Working Paper Series, Uppsala Center for Fiscal Studies, Department of Economics, Uppsala University
Stimulating Local Public Employment: Do General Grants Work?
(), Matz Dahlberg
() and Eva Mörk
Abstract: The effectiveness of public funds in increasing public
employment has long been a question on public and labor economists’ minds.
In most federal countries local governments employ large fractions of the
working population, meaning that a tool for stimulating local public
employment can substantially affect the overall unemployment level. This
paper asks whether general grants to lower-level governments have the
potential of doing so. Applying the regression kink design to the Swedish
grant system, we are able to estimate causal effects of intergovernmental
grants on personnel in different local government sectors. Our robust
conclusion is that personnel in the central administration increased
substantially after a marginal increase in grants, but that such an effect
was lacking both for total personnel and personnel in child care, schools,
elderly care, social welfare and in technical services. We suggest several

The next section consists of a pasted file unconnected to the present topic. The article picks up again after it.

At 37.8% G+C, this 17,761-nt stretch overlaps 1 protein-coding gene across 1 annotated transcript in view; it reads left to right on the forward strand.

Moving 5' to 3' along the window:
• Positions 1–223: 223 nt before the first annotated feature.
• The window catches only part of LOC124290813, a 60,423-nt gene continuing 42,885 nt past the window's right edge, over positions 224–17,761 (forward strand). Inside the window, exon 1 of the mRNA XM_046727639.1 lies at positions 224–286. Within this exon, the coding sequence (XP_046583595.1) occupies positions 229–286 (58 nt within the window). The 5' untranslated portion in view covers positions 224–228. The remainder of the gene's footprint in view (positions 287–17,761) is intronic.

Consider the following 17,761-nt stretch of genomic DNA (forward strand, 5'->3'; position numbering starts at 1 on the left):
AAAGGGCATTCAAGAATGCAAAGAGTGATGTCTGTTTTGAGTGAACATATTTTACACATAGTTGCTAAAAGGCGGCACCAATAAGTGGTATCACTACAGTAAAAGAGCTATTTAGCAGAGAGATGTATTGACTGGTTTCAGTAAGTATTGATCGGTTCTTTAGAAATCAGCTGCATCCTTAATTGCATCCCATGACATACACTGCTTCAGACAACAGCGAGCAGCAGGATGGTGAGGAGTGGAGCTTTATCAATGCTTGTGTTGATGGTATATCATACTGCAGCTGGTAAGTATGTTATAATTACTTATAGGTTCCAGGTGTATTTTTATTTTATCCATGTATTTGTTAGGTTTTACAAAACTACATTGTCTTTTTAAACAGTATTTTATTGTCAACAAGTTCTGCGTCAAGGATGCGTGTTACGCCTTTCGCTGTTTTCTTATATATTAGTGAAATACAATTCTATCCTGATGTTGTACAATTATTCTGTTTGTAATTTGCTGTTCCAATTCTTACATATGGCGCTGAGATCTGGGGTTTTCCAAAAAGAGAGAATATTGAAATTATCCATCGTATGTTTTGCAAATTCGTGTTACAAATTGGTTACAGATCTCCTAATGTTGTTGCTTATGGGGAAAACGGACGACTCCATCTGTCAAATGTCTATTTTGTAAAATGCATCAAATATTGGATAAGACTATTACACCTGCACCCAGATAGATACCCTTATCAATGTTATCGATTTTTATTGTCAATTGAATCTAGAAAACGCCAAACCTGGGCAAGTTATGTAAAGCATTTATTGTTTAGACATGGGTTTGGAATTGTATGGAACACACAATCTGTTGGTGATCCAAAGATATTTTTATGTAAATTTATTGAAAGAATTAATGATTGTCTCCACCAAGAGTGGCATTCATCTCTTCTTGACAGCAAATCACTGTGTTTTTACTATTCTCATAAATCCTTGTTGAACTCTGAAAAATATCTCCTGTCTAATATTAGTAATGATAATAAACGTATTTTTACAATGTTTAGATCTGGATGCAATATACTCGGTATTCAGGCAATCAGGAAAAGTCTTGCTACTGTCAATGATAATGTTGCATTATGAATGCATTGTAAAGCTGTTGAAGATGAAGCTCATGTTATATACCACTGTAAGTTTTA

potential reasons for these results, such as heterogeneous treatment
effects and bureaucratic influence in the local decision-making process.
Keywords: Fiscal federalism; intergovernmental grants; public employment; regression kink design; instrumental variables; (follow links to similar papers)
JEL-Codes: C33; H11; H70; J45; (follow links to similar papers)
35 pages, September 2, 2010
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- This paper is published as:
Lundqvist, Heléne, Matz Dahlberg and Eva Mörk, (2014), 'Stimulating Local Public Employment: Do General Grants Work?', American Economic Journal: Economic Policy, Vol. 6, No. 1, pages 167-192
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